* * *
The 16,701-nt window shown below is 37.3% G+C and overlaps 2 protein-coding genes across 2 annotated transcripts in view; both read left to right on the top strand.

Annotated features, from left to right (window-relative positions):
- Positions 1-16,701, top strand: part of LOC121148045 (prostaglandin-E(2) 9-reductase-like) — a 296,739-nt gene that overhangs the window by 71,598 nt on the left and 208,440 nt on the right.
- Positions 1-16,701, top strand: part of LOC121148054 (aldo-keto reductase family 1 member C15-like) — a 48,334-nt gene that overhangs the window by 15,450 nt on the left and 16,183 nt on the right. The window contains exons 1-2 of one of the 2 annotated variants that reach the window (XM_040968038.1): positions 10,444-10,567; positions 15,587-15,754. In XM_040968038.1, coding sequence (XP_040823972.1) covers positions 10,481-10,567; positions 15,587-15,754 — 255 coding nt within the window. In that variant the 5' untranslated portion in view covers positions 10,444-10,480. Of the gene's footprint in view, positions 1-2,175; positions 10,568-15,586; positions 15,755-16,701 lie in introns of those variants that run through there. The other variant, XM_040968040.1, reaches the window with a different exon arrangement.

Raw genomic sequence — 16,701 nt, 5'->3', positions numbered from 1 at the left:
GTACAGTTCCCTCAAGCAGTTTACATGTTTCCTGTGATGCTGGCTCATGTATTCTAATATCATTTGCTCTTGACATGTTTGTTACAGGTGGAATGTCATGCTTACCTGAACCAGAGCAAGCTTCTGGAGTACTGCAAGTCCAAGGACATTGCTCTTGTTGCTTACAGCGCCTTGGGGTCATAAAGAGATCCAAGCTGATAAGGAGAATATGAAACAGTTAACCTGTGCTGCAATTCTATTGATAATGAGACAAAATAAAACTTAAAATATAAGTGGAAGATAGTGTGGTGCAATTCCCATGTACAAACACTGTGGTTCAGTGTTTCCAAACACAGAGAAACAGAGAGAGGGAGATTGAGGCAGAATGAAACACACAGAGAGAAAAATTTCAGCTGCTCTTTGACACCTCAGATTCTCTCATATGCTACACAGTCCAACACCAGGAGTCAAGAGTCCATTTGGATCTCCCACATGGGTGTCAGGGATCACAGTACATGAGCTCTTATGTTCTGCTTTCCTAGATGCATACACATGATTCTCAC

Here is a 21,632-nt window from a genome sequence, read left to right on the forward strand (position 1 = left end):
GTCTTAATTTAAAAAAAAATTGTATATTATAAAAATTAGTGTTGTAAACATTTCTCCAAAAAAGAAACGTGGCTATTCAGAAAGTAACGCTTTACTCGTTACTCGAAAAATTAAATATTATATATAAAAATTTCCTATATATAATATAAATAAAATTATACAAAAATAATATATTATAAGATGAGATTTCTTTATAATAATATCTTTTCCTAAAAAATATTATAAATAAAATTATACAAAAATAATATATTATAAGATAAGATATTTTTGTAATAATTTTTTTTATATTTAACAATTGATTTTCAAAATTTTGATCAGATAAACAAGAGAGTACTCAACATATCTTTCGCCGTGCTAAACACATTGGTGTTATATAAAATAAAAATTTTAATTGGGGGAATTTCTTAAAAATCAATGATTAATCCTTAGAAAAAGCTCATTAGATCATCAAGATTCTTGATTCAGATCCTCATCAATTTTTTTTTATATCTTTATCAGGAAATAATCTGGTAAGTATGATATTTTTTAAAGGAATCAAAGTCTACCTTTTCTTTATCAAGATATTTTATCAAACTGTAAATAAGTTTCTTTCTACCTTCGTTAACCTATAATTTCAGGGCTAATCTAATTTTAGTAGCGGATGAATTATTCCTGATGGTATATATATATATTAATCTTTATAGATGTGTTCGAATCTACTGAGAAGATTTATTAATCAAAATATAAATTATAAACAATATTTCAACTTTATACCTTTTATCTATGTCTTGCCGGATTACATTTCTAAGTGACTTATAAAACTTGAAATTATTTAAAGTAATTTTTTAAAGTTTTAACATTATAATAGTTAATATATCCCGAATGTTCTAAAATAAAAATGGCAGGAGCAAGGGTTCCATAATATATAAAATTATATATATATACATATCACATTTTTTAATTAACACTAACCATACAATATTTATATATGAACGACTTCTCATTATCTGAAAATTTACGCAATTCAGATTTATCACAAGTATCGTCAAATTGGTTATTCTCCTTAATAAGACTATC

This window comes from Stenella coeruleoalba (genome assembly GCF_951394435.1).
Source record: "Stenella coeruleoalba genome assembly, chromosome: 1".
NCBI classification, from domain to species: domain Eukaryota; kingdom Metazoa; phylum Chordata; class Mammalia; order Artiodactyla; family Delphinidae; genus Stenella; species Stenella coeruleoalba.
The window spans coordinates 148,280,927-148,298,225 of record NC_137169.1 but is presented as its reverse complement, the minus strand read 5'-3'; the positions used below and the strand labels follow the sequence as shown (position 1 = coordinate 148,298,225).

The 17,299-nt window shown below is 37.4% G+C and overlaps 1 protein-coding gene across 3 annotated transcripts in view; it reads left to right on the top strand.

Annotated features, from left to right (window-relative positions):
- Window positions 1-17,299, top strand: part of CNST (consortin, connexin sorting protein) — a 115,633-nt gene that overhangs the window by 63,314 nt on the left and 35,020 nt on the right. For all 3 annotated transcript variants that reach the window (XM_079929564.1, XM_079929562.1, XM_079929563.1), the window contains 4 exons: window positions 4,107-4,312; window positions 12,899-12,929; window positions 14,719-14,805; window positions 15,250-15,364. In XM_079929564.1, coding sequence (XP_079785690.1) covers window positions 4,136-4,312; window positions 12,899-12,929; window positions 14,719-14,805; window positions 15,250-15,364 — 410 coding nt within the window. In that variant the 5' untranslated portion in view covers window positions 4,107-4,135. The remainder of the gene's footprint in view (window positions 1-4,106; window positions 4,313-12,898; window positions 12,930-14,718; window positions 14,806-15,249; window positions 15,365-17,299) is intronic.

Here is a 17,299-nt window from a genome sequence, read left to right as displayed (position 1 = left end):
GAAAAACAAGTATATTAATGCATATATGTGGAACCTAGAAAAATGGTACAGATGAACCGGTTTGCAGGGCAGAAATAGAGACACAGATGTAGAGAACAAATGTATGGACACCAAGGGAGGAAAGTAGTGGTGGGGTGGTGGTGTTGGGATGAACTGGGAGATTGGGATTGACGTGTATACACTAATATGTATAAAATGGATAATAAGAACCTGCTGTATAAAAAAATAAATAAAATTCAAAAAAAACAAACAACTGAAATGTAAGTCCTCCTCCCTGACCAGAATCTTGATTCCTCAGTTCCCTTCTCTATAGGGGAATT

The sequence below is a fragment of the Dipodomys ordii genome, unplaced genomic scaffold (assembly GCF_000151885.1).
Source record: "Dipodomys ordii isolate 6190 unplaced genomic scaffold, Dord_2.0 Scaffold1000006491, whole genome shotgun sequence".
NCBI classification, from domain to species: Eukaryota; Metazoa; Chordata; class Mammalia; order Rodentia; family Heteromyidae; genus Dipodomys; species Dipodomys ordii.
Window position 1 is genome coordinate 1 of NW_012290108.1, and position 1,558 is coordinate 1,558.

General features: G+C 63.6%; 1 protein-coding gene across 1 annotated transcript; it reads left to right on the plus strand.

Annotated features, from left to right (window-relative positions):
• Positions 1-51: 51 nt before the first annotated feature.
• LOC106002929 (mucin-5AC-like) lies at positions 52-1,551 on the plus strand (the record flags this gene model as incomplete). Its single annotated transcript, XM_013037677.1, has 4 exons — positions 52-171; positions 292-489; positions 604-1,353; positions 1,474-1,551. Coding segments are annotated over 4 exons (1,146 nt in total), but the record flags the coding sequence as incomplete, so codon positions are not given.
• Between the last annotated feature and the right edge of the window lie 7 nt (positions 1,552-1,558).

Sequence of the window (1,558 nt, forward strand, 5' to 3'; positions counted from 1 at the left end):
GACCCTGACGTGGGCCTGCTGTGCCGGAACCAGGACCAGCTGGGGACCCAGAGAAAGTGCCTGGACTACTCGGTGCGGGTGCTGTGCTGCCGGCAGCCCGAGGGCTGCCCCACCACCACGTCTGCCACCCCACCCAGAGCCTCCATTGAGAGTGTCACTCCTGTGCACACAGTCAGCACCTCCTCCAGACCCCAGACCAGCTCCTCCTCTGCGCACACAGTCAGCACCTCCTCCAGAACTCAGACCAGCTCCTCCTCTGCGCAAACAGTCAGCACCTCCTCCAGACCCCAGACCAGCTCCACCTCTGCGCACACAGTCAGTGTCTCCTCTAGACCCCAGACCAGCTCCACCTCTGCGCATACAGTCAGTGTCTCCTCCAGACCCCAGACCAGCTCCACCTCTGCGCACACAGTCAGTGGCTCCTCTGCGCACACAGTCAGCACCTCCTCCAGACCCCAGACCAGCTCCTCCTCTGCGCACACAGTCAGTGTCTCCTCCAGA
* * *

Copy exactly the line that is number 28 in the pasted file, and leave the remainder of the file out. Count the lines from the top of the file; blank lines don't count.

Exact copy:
GACCCTGACGTGGGCCTGCTGTGCCGGAACCAGGACCAGCTGGGGACCCAGAGAAAGTGCCTGGACTACTCGGTGCGGGTGCTGTGCTGCCGGCAGCCCGAGGGCTGCCCCACCACCACGTCTGCCACCCCACCCAGAGCCTCCATTGAGAGTGTCACTCCTGTGCACACAGTCAGCACCTCCTCCAGACCCCAGACCAGCTCCTCCTCTGCGCACACAGTCAGCACCTCCTCCAGAACTCAGACCAGCTCCTCCTCTGCGCAAACAGTCAGCACCTCCTCCAGACCCCAGACCAGCTCCACCTCTGCGCACACAGTCAGTGTCTCCTCTAGACCCCAGACCAGCTCCACCTCTGCGCATACAGTCAGTGTCTCCTCCAGACCCCAGACCAGCTCCACCTCTGCGCACACAGTCAGTGGCTCCTCTGCGCACACAGTCAGCACCTCCTCCAGACCCCAGACCAGCTCCTCCTCTGCGCACACAGTCAGTGTCTCCTCCAGA